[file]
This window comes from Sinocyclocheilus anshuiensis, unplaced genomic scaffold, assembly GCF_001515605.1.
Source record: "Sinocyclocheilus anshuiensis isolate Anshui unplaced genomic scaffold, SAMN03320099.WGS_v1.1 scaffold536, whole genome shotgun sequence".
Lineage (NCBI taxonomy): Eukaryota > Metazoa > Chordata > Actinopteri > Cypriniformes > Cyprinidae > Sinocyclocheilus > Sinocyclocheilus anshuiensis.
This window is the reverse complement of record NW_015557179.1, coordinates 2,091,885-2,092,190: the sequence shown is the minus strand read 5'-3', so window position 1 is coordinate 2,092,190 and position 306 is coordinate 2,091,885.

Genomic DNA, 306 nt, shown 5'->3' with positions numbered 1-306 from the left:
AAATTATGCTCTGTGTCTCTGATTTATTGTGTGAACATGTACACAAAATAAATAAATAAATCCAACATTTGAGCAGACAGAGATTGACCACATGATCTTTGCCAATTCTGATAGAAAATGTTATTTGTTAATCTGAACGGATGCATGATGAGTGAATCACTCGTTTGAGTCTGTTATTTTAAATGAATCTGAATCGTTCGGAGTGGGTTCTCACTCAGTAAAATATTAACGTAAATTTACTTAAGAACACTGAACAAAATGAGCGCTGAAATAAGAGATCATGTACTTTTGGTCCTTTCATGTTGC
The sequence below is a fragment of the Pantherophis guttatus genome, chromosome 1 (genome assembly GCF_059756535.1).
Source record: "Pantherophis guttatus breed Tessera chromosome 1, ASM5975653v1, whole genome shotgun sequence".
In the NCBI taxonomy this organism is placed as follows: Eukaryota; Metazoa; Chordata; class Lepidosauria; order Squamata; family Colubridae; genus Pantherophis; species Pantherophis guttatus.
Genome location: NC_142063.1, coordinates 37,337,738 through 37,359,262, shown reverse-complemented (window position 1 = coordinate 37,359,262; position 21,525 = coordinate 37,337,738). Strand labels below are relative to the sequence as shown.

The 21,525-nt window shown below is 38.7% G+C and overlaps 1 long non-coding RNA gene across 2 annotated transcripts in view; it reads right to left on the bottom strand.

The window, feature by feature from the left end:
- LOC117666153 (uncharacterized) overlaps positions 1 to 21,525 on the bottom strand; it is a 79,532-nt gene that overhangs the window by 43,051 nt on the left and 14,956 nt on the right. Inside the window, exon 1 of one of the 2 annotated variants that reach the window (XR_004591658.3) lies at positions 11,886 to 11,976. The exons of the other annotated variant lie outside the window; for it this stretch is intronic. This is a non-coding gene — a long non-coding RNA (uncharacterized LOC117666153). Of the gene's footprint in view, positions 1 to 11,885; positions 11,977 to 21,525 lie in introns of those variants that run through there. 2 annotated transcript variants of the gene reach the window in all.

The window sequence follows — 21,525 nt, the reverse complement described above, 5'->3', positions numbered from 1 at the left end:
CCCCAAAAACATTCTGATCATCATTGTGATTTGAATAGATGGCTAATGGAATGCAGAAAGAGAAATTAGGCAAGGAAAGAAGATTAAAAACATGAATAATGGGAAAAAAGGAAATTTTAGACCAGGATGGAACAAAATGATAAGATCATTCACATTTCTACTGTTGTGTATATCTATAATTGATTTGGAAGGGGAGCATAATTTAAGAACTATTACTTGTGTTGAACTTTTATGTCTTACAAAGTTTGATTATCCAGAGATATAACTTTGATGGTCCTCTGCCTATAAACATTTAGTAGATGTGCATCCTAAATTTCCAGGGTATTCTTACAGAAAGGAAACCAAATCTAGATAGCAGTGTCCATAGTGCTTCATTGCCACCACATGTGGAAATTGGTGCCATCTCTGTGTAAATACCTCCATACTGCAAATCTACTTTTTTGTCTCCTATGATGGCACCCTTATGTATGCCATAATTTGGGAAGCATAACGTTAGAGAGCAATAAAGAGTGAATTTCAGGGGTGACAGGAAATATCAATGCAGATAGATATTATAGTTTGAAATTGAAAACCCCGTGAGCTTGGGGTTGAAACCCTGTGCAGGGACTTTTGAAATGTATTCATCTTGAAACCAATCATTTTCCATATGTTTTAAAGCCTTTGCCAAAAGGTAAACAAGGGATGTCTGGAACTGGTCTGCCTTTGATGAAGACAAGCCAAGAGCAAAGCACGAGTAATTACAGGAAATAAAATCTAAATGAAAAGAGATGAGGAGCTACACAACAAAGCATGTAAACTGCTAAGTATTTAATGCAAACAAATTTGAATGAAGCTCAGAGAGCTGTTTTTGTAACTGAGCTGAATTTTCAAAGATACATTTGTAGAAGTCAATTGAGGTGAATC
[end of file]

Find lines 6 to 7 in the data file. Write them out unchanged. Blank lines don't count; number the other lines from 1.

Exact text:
AAATTATGCTCTGTGTCTCTGATTTATTGTGTGAACATGTACACAAAATAAATAAATAAATCCAACATTTGAGCAGACAGAGATTGACCACATGATCTTTGCCAATTCTGATAGAAAATGTTATTTGTTAATCTGAACGGATGCATGATGAGTGAATCACTCGTTTGAGTCTGTTATTTTAAATGAATCTGAATCGTTCGGAGTGGGTTCTCACTCAGTAAAATATTAACGTAAATTTACTTAAGAACACTGAACAAAATGAGCGCTGAAATAAGAGATCATGTACTTTTGGTCCTTTCATGTTGC
The sequence below is a fragment of the Pantherophis guttatus genome, chromosome 1 (genome assembly GCF_059756535.1).